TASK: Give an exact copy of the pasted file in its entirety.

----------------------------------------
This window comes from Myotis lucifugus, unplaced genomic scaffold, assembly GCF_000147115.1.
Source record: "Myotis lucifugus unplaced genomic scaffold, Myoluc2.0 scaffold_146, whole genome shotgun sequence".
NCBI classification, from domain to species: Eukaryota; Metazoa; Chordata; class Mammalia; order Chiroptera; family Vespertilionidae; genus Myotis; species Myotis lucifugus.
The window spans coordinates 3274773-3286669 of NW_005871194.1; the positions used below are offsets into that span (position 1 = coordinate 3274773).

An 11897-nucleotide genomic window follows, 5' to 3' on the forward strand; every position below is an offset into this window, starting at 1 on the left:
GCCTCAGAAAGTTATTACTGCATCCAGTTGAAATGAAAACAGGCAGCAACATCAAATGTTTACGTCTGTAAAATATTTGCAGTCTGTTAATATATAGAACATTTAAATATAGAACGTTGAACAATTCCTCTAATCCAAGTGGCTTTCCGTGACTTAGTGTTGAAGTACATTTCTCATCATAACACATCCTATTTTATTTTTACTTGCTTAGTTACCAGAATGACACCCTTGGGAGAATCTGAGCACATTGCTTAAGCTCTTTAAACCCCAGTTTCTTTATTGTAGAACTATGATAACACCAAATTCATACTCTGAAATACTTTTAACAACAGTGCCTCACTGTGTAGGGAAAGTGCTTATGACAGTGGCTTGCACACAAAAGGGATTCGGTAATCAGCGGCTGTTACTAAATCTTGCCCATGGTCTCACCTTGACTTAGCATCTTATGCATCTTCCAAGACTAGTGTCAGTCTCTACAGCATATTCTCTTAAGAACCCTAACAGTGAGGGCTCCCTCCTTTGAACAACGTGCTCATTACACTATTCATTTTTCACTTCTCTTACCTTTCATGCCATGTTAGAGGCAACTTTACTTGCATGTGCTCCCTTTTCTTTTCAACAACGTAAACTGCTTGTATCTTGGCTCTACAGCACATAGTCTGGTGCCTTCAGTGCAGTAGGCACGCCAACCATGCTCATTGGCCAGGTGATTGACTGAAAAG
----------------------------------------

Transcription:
This window comes from Myotis lucifugus, unplaced genomic scaffold, assembly GCF_000147115.1.
Source record: "Myotis lucifugus unplaced genomic scaffold, Myoluc2.0 scaffold_146, whole genome shotgun sequence".
NCBI classification, from domain to species: Eukaryota; Metazoa; Chordata; class Mammalia; order Chiroptera; family Vespertilionidae; genus Myotis; species Myotis lucifugus.
The window spans coordinates 3274773-3286669 of NW_005871194.1; the positions used below are offsets into that span (position 1 = coordinate 3274773).

An 11897-nucleotide genomic window follows, 5' to 3' on the forward strand; every position below is an offset into this window, starting at 1 on the left:
GCCTCAGAAAGTTATTACTGCATCCAGTTGAAATGAAAACAGGCAGCAACATCAAATGTTTACGTCTGTAAAATATTTGCAGTCTGTTAATATATAGAACATTTAAATATAGAACGTTGAACAATTCCTCTAATCCAAGTGGCTTTCCGTGACTTAGTGTTGAAGTACATTTCTCATCATAACACATCCTATTTTATTTTTACTTGCTTAGTTACCAGAATGACACCCTTGGGAGAATCTGAGCACATTGCTTAAGCTCTTTAAACCCCAGTTTCTTTATTGTAGAACTATGATAACACCAAATTCATACTCTGAAATACTTTTAACAACAGTGCCTCACTGTGTAGGGAAAGTGCTTATGACAGTGGCTTGCACACAAAAGGGATTCGGTAATCAGCGGCTGTTACTAAATCTTGCCCATGGTCTCACCTTGACTTAGCATCTTATGCATCTTCCAAGACTAGTGTCAGTCTCTACAGCATATTCTCTTAAGAACCCTAACAGTGAGGGCTCCCTCCTTTGAACAACGTGCTCATTACACTATTCATTTTTCACTTCTCTTACCTTTCATGCCATGTTAGAGGCAACTTTACTTGCATGTGCTCCCTTTTCTTTTCAACAACGTAAACTGCTTGTATCTTGGCTCTACAGCACATAGTCTGGTGCCTTCAGTGCAGTAGGCACGCCAACCATGCTCATTGGCCAGGTGATTGACTGAAAAG